Miss Iceland Quits Pageant After Allegedly Being Encouraged To Lose Weight & Pens An Open Letter On Instagram
A beauty pageant contestant has a powerful message for the world about body shaming. Miss Iceland quit a pageant after allegedly being told to "lose weight" before the finals. Twenty-year-old Arna Ýr Jónsdóttir, crowned Miss Iceland in Sept. 2015, was competing in the Miss Grand International beauty pageant in Las Vegas. According to the Iceland Monitor, Jónsdóttir has been prepping for the pageant in the U.S. since Oct. 8, with finals set to take place on Tuesday, Oct. 25. Jónsdóttir told the Iceland Monitor that spokespeople from the contest relayed a message from the founder and owner of the pageant suggesting that she "Stop eating breakfast, eat just salad for lunch and drink water every evening until the contest." The flimsy rational behind this reported unhealthy advice? The spokespeople allegedly stressed to the Nordic beauty that the comments were given because the owner "likes you" and "wants you to do well in this contest." Wow. Thanks a lot!
Instead of bowing to the advisors' alleged pressure to starve herself, Jónsdóttir took a stand. "If the owner of the contest really wants me to lose weight and doesn’t like me the way I am then he doesn’t deserve to have me in the Top 10," she told the Iceland Monitor.
Jónsdóttir, who has been a competitive gymnast since the age of 10, and earned a place on the Icelandic national pole vaulting team five years ago, couldn't be happier with her athletic build. "Yes, my shoulders are a bit broader than the other girls’ but that is because I was a member of the Icelandic national athletics team and I am proud of that."
Jónsdóttir wrote an open letter addressed to the pageant owner Nawat Itsaragrisil explaining her reasons for dropping out of the competition. She shared a photo of the moving note on Instagram with the caption "My goodbye letter" on Oct. 24. In just a few hours the post gained thousands of likes, and hundreds of supportive comments flooded in from around the world. Fans in Spain, Toronto, Indonesia, Belgium and France expressed their pride, respect, and admiration for her courage, congratulating her on making a "fantastic choice."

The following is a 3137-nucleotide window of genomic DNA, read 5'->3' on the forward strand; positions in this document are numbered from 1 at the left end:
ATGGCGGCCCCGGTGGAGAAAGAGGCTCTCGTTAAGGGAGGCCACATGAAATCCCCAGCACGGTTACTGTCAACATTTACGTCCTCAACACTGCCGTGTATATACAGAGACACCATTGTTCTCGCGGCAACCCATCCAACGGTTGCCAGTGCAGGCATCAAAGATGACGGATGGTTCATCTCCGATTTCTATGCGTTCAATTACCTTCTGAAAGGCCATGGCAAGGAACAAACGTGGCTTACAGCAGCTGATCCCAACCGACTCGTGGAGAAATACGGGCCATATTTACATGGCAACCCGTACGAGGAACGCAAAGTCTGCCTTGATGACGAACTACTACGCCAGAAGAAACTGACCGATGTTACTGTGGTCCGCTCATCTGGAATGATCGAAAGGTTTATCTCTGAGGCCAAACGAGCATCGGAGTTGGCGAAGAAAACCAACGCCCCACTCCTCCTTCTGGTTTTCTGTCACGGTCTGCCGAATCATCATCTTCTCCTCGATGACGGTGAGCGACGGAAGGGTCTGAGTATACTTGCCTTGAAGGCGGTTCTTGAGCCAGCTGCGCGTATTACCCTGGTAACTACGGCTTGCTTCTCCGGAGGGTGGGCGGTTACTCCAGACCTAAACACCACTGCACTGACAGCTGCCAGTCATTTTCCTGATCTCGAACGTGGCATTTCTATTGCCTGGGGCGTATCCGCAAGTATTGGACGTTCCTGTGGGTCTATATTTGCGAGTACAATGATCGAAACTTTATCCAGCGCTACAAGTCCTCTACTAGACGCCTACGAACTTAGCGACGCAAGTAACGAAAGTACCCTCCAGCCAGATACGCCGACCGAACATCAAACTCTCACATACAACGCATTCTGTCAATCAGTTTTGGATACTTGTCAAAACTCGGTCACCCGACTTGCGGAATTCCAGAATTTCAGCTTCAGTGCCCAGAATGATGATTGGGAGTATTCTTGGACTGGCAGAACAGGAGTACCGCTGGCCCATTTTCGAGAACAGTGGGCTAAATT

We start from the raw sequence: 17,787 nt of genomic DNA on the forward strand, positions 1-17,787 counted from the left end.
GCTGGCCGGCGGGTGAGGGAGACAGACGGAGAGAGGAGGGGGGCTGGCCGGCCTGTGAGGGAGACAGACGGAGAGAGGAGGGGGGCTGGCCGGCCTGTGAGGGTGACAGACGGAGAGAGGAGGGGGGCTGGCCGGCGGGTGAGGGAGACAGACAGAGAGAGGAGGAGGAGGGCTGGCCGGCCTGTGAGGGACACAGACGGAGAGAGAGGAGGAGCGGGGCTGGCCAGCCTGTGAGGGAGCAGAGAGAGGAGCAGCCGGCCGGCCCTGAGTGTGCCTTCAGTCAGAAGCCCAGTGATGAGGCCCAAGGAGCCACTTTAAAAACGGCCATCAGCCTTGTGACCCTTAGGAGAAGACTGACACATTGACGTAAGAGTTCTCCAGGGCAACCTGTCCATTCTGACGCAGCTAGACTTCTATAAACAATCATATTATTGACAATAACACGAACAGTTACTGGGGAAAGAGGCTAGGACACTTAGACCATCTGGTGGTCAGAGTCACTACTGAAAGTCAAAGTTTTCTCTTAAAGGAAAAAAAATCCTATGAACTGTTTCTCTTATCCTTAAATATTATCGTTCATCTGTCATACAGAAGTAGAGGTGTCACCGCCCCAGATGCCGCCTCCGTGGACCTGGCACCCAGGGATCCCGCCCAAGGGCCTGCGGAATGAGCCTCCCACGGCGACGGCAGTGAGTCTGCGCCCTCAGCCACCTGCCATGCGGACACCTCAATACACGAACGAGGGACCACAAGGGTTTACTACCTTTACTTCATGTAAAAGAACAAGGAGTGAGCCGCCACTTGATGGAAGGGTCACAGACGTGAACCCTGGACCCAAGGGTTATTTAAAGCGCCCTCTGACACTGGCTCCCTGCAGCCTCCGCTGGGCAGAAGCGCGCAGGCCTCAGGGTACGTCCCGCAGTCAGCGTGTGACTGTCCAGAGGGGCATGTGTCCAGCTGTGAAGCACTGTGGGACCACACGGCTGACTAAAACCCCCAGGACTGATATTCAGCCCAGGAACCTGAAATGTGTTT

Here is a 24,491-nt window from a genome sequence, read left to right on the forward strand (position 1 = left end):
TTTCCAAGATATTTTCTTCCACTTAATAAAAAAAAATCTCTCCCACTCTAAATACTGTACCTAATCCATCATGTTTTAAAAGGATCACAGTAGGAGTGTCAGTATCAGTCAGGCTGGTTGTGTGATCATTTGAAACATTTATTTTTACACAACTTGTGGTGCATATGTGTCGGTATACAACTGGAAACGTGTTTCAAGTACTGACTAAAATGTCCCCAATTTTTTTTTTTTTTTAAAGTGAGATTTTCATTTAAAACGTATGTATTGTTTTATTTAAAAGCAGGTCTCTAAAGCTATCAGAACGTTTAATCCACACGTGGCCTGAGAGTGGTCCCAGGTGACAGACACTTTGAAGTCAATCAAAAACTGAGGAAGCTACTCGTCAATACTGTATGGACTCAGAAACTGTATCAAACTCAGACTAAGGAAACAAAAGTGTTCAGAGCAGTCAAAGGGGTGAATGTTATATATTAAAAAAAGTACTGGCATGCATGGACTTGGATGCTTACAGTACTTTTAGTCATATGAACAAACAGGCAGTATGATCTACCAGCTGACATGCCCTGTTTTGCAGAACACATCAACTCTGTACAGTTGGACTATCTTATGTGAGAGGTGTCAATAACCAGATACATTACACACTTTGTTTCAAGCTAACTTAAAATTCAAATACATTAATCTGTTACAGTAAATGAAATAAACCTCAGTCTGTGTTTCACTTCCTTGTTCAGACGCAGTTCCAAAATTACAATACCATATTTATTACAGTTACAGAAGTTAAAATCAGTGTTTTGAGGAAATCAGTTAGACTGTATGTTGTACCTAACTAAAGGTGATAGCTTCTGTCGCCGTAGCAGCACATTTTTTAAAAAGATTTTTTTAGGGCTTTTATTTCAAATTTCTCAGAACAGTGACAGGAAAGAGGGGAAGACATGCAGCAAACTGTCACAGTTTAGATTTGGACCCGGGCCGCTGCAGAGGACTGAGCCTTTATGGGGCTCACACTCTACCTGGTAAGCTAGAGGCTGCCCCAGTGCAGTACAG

The letter reads:
"Dear Mr. Nawat
I am a very strong woman, but sometimes my strength isn't enough.
Your staff told me that I had to lose weight for the finals because I have too much fat on me and also too big shoulders. They told me to lose weight and you would like me more.
I decided to leave. I've been Miss World Iceland, placed 14th after judging interview in Miss World, I won another pageant (Miss EM) and with all my qualities and good experience I come with my passion and hard work to your pageant. Four days before stage they tell me that I'm too fat for you.
Actually if anyone tells me that I'm too fat or whatever, they just don't deserve me. And that's why I left. Miss Grand International doesn't deserve my face, body, personality or heart.
I truly hope that the organisation opens their eyes because the year is 2016 and if you are gonna hold an international pageant, you have to see the international beauty.
In my country, my body shape is perfect. And that's what I'm gonna remember. No one will ever tell me anything else."
After this experience, Jónsdóttir has vowed to stop competing in pageants once and for all. "I no longer have any interest in doing my best in this competition after receiving that message," she told the Icelandic Monitor. "This is definitely the last contest I shall be taking part in."
This type of body shaming seems to be systemic of beauty pageants. Trump's comments in regards to the weight of 1996 Miss Universe winner Alicia Machado have been at the forefront of the 2016 election. As much as we want to believe that progress is being made, 20 years later pageant owners are still encouraging their contestants to "drop a few pounds," and promoting eating disorders.
Thank you, Arna Ýr Jónsdóttir, for speaking up.